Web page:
Therapy Dogs

Our therapy dog program is for pet dogs who will work within a specific organisation where either their owner or a member of their immediate family works or volunteers. Our therapy dog program is not like common therapy dog work. Our therapy dogs are trained to provide up to 5 specialist therapy dog programs within the organisation to support young people with additonal needs, who identify as LGBTQ+ or  are recovering from trauma such as mainstream, PRU and special needs schools, non profit organisations, hospitals, children centres, medical centres, youth groups and paliative care providers. 

 

Our organisation based therapy dogs & handler are trained to provide up to 5 specialist therapy programs. Each program consists of 6, 1 hour sessions which can each be split in two if required to provide 12, 30minute sessions. Each therapy program has specific aims and different programs will be more suitable for certain settings than others. The 5 programs are:

  • UNITE - our unite program is all about bringing young people together, developing team work and leaderships skills as well as compassion for different abilities  and to empower young people to celebrate diversity. 
  • FLOURISH - flourish is our nurturing program designed to support young people with social, emotional, behaviour issues or who are recovering from trauma. The activities are focused on developing trust, building empathy and learning to express and connect with emotions. 
  • JOY - Joy is a program whose sole aim is to have fun! 
  • PROGRESS - A program focusing on promoting physical development 
  • EDUCATE - A program focusing promoting literacy and numeracy skills
  • SENSORY - A program packed with sensory exercises to promote regulation & sensory exploration.

 

How can a therapy dog be beneficial for our organisation?

Having a therapy dog working within an organisation can be a huge benefit for staff and for people accessing the service. There is siginificant evidence that just by being in the room & by being stroked therapy dogs can help lower feelings of anxiety, heart rate, lower blood pressure, increase oxyctocin release, decrease patient rating of physical pain and so much more. We take it a step up from that through the provision of our 5 specialist therapy programs each of which aims to promote a specific area of development or experience. While we can talk numbers and studies and while ofcourse evidence is important nothing quite beats withnessing that human dog interaction when it goes perfectly. Through my many months working with therapy dogs i've seen the most beautiful moments occur thanks to a therapy dog including children who are normally guarded and present as problematic opening up about their struggles and allowing themselves to lower their defences and show their sadness. I've greatly enjoyed watching children reach physical milestones thanks to the motivation of their therapy dog and seen a child who has a life changing injury from a dog attack as a baby approaching calmly and willingly to stroke a therapy dog, each time increasing their confidence. Dogs are amazing facilitators for improvement and openness.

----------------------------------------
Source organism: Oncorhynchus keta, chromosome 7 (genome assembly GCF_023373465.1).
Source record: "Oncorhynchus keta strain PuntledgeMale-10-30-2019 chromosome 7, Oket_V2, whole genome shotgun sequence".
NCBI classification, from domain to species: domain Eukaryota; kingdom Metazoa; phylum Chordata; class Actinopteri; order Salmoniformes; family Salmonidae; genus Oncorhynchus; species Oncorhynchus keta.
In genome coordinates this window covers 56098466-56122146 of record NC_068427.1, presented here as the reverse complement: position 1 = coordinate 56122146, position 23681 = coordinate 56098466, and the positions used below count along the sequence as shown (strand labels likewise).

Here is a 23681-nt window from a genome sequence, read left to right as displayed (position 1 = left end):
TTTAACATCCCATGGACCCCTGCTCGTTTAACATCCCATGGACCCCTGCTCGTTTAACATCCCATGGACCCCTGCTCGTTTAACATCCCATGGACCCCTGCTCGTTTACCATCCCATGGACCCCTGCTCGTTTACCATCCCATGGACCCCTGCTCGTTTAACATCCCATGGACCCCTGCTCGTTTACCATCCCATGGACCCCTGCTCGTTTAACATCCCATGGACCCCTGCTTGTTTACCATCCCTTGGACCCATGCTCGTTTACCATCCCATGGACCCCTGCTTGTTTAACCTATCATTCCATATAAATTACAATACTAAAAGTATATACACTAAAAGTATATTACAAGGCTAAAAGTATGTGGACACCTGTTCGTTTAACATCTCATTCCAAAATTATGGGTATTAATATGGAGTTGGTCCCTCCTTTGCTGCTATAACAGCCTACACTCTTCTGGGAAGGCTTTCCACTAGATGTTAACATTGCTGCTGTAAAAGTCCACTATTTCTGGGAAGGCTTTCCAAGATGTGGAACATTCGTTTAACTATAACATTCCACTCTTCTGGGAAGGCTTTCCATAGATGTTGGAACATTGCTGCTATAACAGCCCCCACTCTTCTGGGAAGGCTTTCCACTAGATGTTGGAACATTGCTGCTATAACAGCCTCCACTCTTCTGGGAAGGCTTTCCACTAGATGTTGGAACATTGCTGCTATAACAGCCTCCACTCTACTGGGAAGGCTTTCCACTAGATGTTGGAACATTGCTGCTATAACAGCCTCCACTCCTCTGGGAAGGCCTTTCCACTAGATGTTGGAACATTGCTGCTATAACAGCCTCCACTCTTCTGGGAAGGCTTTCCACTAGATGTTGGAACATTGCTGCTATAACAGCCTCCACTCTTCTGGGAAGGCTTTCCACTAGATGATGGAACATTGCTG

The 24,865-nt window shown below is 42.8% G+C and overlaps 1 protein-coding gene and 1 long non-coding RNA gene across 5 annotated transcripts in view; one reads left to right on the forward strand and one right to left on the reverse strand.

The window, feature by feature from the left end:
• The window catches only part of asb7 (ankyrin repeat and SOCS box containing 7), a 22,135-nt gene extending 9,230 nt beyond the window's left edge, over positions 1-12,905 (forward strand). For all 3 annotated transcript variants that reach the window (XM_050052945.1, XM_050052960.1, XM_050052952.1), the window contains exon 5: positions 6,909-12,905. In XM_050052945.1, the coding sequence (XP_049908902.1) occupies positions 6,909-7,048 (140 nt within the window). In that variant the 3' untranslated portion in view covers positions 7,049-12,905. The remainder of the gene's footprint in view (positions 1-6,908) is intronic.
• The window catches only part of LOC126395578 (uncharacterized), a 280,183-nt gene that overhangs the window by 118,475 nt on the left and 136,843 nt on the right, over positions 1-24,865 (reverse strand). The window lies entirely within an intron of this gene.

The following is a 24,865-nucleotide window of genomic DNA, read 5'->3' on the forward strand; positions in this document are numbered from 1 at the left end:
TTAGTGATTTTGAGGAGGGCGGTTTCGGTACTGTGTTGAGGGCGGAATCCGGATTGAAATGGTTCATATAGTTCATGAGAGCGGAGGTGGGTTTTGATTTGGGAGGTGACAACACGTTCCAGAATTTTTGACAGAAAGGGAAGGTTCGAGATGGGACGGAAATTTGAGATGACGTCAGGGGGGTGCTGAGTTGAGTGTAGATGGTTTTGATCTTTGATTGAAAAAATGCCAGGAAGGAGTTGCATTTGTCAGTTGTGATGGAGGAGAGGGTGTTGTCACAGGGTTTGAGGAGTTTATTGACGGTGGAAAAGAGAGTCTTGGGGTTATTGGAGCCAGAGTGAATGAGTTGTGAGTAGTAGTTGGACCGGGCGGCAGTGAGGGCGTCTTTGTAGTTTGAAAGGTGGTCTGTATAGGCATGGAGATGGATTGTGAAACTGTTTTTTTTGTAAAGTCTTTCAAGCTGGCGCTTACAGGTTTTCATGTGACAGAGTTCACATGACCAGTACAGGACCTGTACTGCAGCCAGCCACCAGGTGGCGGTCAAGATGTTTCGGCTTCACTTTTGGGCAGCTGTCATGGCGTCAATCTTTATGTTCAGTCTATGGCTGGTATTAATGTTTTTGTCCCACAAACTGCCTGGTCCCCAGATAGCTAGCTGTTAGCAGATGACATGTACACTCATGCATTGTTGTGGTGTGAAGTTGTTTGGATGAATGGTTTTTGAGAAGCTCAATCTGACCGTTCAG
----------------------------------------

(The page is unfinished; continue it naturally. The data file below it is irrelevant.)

Considerations

We pride ourselves on being completely transparent about the level of work involved in having an organisation based therapy dog. While, ofcourse, therapy dog can have a profound positive benefit within an organisation there are some other things you need to be aware of when deciding of a therapy dog is right for your organisation.

1) Practical work load - The dog works for you, but you work for the dog. The owner & handler will need to be alocated time throughout the day to take the dog for 5 minute comfort breaks at a minimum of every 3 hours and their timetable needs to allow for this. The final assessment time will need to come out of the owners work time. A responsible adult will always need to be with the dog, even on their downtime. If the dog moults it will mean cleaning takes longer. 

2) Training & assessment time - The quickest your dog & handler can go through the whole training and assessment process is about 15 hours. It's good that we assess and train our therapy dog partnerships so well but that time needs to be alocated from somewhere. Is the therapy handler willing to do the online training in their own time? 

3) Cost - being a working therapy dog does increase the costs. The therapy dog will need vet & public liability insurance for working. Who will cover these costs? Will your current organisation insurers be willing to cover the therapy dog? A seperate dog policy will cost upwards of £120 per year, dog owners always have insurance but the insurance for therapy work is higher. For some of the therapy programs basic, low cost equipment (costing around £10) that needs to be budgetted for.

4) Liability - As with any work involving dogs their is a slightly increased risk of injury caused by the dog. We do everything in our power to minimise this including training our handlers to recognise signs of anxiety or frustration, high levels of training and assessments,  our introducing therapy dog presentation for all young people who will come into contact with the dog, risk assessments, consent forms etc etc. We do our very best to minimise any risk but a small risk is still there (but lets remember that there's also a risk of falling downstairs etc, nothing is without risk).